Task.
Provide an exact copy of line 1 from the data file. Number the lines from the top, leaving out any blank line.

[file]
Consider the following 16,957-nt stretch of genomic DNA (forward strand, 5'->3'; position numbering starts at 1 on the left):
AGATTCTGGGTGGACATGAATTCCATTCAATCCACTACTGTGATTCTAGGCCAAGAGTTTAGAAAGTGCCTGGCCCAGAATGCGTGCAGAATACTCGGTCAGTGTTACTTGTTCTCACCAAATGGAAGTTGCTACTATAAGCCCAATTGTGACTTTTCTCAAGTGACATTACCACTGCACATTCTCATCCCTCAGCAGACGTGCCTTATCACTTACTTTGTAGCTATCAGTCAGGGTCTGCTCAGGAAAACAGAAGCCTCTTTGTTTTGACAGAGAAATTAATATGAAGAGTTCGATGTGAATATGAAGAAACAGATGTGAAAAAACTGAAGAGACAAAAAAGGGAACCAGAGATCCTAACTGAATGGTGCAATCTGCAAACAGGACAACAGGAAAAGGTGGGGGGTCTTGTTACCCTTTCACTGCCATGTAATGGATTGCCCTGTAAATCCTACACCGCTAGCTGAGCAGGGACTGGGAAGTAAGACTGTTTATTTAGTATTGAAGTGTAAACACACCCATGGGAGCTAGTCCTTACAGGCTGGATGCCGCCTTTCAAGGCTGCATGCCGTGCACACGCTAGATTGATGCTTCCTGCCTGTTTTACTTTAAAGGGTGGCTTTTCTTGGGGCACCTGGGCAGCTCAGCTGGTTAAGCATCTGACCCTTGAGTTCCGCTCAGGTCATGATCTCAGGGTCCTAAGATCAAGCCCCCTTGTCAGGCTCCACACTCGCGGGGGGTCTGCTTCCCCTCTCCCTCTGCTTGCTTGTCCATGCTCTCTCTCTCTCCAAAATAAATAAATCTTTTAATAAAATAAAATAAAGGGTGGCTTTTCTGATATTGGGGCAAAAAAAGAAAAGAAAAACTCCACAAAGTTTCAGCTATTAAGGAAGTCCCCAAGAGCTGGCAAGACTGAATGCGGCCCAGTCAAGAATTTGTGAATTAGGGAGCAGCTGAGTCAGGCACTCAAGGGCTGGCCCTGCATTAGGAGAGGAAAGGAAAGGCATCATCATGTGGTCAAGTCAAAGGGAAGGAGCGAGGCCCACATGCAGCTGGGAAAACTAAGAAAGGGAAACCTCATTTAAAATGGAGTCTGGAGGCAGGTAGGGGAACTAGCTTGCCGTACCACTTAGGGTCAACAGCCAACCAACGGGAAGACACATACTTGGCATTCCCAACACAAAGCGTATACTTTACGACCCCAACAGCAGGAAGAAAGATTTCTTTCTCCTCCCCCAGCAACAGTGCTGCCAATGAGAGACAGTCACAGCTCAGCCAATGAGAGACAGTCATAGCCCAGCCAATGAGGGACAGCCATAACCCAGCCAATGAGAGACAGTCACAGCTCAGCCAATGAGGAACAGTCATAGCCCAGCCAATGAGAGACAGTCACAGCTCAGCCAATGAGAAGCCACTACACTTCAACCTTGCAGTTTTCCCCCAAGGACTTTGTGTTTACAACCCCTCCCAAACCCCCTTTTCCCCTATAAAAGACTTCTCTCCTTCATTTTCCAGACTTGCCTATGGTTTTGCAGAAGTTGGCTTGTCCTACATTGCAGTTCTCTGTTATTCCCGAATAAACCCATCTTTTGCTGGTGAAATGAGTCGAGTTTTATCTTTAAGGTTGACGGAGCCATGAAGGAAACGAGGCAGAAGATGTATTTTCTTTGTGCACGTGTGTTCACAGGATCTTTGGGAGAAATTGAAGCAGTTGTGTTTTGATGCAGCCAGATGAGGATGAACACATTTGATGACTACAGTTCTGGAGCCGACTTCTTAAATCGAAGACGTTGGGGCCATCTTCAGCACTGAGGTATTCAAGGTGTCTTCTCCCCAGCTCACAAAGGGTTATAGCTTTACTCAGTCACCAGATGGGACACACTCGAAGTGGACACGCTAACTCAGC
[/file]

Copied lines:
Consider the following 16,957-nt stretch of genomic DNA (forward strand, 5'->3'; position numbering starts at 1 on the left):